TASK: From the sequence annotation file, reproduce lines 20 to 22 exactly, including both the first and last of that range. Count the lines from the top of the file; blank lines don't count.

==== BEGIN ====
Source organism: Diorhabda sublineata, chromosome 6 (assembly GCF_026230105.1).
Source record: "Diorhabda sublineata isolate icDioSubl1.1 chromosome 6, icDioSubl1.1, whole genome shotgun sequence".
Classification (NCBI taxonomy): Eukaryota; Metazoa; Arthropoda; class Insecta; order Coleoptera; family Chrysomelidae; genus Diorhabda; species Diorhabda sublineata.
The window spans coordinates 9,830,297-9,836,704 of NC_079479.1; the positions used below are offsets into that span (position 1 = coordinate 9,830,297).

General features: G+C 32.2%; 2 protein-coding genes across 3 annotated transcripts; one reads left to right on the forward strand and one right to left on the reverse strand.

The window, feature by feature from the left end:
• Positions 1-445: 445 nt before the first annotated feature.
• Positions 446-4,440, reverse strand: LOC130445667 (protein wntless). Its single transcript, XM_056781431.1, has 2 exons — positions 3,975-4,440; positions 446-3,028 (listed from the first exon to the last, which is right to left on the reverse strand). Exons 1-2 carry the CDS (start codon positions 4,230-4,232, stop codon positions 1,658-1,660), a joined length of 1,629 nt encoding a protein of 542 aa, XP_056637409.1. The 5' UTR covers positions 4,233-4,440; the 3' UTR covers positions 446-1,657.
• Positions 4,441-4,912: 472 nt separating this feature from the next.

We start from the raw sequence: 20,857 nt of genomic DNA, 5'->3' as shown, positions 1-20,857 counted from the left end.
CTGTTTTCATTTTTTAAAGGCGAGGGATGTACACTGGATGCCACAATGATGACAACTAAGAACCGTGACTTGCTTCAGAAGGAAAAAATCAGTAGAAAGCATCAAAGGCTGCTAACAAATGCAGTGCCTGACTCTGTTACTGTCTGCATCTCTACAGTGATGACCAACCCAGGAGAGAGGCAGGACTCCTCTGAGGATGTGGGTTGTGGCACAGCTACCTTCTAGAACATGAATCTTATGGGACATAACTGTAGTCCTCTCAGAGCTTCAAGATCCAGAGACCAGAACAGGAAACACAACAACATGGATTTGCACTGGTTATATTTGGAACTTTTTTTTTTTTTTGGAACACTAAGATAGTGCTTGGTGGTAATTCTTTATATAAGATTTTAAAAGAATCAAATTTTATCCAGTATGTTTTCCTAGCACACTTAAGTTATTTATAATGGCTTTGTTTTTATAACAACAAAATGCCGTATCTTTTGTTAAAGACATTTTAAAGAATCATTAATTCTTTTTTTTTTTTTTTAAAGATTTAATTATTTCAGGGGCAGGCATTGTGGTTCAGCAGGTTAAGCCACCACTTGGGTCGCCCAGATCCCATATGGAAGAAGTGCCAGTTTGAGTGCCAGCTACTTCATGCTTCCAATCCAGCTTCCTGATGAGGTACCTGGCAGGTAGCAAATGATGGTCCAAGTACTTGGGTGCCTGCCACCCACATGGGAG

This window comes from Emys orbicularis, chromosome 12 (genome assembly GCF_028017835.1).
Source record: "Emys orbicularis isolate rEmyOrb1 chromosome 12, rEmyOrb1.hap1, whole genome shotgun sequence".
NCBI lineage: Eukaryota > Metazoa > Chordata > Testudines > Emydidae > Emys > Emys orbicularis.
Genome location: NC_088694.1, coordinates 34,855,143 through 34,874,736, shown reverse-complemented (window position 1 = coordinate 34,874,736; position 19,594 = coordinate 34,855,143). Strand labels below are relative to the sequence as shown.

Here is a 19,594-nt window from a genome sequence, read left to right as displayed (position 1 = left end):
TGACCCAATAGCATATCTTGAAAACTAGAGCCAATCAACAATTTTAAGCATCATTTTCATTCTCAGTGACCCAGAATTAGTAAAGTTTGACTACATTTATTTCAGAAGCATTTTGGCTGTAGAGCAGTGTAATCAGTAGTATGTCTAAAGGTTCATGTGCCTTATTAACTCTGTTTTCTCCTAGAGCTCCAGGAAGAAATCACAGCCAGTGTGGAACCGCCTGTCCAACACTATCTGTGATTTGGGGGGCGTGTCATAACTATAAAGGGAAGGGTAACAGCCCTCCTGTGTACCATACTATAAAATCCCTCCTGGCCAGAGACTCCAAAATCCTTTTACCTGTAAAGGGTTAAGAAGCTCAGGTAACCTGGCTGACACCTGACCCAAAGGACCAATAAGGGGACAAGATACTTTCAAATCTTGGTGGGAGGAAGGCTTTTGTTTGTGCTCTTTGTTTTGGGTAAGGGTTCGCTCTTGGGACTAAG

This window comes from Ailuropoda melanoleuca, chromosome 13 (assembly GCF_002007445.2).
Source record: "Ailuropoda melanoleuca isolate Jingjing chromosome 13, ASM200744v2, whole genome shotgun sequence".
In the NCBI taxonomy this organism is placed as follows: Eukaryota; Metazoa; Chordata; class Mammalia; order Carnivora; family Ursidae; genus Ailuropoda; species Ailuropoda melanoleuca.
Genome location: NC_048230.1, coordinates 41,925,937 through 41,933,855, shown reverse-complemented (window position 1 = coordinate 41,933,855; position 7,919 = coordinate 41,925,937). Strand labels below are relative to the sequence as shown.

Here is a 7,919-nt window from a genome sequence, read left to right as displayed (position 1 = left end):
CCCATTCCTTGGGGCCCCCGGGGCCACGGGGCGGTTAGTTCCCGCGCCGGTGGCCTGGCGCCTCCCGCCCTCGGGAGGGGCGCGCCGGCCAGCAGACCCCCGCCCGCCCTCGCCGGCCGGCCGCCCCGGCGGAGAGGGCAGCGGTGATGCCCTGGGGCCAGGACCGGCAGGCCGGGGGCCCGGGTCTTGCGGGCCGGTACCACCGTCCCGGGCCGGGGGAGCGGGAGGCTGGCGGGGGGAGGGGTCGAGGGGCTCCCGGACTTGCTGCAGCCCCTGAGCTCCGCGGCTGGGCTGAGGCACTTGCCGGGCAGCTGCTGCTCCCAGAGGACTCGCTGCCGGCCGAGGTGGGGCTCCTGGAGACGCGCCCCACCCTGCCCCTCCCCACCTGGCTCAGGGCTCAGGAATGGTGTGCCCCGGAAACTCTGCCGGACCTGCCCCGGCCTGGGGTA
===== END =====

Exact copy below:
In the NCBI taxonomy this organism is placed as follows: Eukaryota; Metazoa; Chordata; class Mammalia; order Carnivora; family Ursidae; genus Ailuropoda; species Ailuropoda melanoleuca.
Genome location: NC_048230.1, coordinates 41,925,937 through 41,933,855, shown reverse-complemented (window position 1 = coordinate 41,933,855; position 7,919 = coordinate 41,925,937). Strand labels below are relative to the sequence as shown.

Here is a 7,919-nt window from a genome sequence, read left to right as displayed (position 1 = left end):